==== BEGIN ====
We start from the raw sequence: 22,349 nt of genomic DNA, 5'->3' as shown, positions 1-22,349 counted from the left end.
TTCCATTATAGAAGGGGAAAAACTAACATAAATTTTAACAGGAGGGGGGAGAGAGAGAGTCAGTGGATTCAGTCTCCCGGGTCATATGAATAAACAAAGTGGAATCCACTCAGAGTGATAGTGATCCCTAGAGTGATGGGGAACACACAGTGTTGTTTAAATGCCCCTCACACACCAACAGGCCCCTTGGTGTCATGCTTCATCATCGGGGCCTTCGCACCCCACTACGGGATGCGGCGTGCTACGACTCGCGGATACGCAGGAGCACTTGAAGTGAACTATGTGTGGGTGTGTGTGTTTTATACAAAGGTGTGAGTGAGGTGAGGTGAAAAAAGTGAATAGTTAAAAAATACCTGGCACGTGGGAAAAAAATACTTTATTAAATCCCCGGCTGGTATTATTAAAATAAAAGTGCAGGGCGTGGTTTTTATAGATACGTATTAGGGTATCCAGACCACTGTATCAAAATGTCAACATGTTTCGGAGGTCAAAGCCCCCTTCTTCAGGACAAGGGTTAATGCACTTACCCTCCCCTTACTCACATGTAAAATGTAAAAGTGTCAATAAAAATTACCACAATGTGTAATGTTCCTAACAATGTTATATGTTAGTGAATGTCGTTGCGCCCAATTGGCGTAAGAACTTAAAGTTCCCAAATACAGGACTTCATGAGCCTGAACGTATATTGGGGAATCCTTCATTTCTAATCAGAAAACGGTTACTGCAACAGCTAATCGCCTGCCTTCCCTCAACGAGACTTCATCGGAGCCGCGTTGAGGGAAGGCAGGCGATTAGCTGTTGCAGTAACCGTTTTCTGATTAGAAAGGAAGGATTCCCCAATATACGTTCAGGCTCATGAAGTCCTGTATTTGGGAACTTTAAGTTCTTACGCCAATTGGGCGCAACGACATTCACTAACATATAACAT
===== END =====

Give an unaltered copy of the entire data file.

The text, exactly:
We start from the raw sequence: 22,349 nt of genomic DNA, 5'->3' as shown, positions 1-22,349 counted from the left end.
TTCCATTATAGAAGGGGAAAAACTAACATAAATTTTAACAGGAGGGGGGAGAGAGAGAGTCAGTGGATTCAGTCTCCCGGGTCATATGAATAAACAAAGTGGAATCCACTCAGAGTGATAGTGATCCCTAGAGTGATGGGGAACACACAGTGTTGTTTAAATGCCCCTCACACACCAACAGGCCCCTTGGTGTCATGCTTCATCATCGGGGCCTTCGCACCCCACTACGGGATGCGGCGTGCTACGACTCGCGGATACGCAGGAGCACTTGAAGTGAACTATGTGTGGGTGTGTGTGTTTTATACAAAGGTGTGAGTGAGGTGAGGTGAAAAAAGTGAATAGTTAAAAAATACCTGGCACGTGGGAAAAAAATACTTTATTAAATCCCCGGCTGGTATTATTAAAATAAAAGTGCAGGGCGTGGTTTTTATAGATACGTATTAGGGTATCCAGACCACTGTATCAAAATGTCAACATGTTTCGGAGGTCAAAGCCCCCTTCTTCAGGACAAGGGTTAATGCACTTACCCTCCCCTTACTCACATGTAAAATGTAAAAGTGTCAATAAAAATTACCACAATGTGTAATGTTCCTAACAATGTTATATGTTAGTGAATGTCGTTGCGCCCAATTGGCGTAAGAACTTAAAGTTCCCAAATACAGGACTTCATGAGCCTGAACGTATATTGGGGAATCCTTCATTTCTAATCAGAAAACGGTTACTGCAACAGCTAATCGCCTGCCTTCCCTCAACGAGACTTCATCGGAGCCGCGTTGAGGGAAGGCAGGCGATTAGCTGTTGCAGTAACCGTTTTCTGATTAGAAAGGAAGGATTCCCCAATATACGTTCAGGCTCATGAAGTCCTGTATTTGGGAACTTTAAGTTCTTACGCCAATTGGGCGCAACGACATTCACTAACATATAACAT